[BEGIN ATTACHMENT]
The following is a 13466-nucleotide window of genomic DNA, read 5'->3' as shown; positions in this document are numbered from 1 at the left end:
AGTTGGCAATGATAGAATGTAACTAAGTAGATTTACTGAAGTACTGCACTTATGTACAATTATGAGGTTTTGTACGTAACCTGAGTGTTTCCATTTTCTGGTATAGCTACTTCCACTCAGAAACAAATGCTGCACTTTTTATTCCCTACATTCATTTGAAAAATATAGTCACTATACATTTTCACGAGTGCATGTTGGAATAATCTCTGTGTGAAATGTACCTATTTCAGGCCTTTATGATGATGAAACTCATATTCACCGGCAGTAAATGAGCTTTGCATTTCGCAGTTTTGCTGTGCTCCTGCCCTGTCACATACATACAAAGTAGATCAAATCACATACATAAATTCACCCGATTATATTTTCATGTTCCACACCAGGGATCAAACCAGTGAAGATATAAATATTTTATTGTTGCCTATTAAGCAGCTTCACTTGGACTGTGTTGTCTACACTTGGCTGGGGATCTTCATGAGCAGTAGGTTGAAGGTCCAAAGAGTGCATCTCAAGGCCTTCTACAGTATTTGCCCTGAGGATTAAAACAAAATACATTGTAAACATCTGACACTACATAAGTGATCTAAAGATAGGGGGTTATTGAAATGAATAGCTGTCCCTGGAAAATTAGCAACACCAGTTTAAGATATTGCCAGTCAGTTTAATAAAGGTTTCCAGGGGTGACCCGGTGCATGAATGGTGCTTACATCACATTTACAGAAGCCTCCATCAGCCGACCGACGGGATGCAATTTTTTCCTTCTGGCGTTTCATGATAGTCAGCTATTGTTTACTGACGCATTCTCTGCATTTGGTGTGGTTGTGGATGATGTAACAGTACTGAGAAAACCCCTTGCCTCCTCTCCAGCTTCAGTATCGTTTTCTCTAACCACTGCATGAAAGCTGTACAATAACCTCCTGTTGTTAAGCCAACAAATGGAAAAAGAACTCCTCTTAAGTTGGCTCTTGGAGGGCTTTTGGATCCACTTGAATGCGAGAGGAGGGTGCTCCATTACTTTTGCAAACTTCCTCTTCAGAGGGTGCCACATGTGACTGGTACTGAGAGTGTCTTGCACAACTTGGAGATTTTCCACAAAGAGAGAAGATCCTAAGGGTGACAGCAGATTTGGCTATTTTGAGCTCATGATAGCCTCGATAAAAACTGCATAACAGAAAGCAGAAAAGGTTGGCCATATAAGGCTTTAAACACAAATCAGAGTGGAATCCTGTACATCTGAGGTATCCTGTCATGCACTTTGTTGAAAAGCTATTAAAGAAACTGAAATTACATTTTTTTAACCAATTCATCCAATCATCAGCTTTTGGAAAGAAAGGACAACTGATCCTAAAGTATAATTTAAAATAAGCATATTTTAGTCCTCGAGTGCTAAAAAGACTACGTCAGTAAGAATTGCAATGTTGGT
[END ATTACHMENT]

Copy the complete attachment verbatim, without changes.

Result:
The following is a 13466-nucleotide window of genomic DNA, read 5'->3' as shown; positions in this document are numbered from 1 at the left end:
AGTTGGCAATGATAGAATGTAACTAAGTAGATTTACTGAAGTACTGCACTTATGTACAATTATGAGGTTTTGTACGTAACCTGAGTGTTTCCATTTTCTGGTATAGCTACTTCCACTCAGAAACAAATGCTGCACTTTTTATTCCCTACATTCATTTGAAAAATATAGTCACTATACATTTTCACGAGTGCATGTTGGAATAATCTCTGTGTGAAATGTACCTATTTCAGGCCTTTATGATGATGAAACTCATATTCACCGGCAGTAAATGAGCTTTGCATTTCGCAGTTTTGCTGTGCTCCTGCCCTGTCACATACATACAAAGTAGATCAAATCACATACATAAATTCACCCGATTATATTTTCATGTTCCACACCAGGGATCAAACCAGTGAAGATATAAATATTTTATTGTTGCCTATTAAGCAGCTTCACTTGGACTGTGTTGTCTACACTTGGCTGGGGATCTTCATGAGCAGTAGGTTGAAGGTCCAAAGAGTGCATCTCAAGGCCTTCTACAGTATTTGCCCTGAGGATTAAAACAAAATACATTGTAAACATCTGACACTACATAAGTGATCTAAAGATAGGGGGTTATTGAAATGAATAGCTGTCCCTGGAAAATTAGCAACACCAGTTTAAGATATTGCCAGTCAGTTTAATAAAGGTTTCCAGGGGTGACCCGGTGCATGAATGGTGCTTACATCACATTTACAGAAGCCTCCATCAGCCGACCGACGGGATGCAATTTTTTCCTTCTGGCGTTTCATGATAGTCAGCTATTGTTTACTGACGCATTCTCTGCATTTGGTGTGGTTGTGGATGATGTAACAGTACTGAGAAAACCCCTTGCCTCCTCTCCAGCTTCAGTATCGTTTTCTCTAACCACTGCATGAAAGCTGTACAATAACCTCCTGTTGTTAAGCCAACAAATGGAAAAAGAACTCCTCTTAAGTTGGCTCTTGGAGGGCTTTTGGATCCACTTGAATGCGAGAGGAGGGTGCTCCATTACTTTTGCAAACTTCCTCTTCAGAGGGTGCCACATGTGACTGGTACTGAGAGTGTCTTGCACAACTTGGAGATTTTCCACAAAGAGAGAAGATCCTAAGGGTGACAGCAGATTTGGCTATTTTGAGCTCATGATAGCCTCGATAAAAACTGCATAACAGAAAGCAGAAAAGGTTGGCCATATAAGGCTTTAAACACAAATCAGAGTGGAATCCTGTACATCTGAGGTATCCTGTCATGCACTTTGTTGAAAAGCTATTAAAGAAACTGAAATTACATTTTTTTAACCAATTCATCCAATCATCAGCTTTTGGAAAGAAAGGACAACTGATCCTAAAGTATAATTTAAAATAAGCATATTTTAGTCCTCGAGTGCTAAAAAGACTACGTCAGTAAGAATTGCAATGTTGGT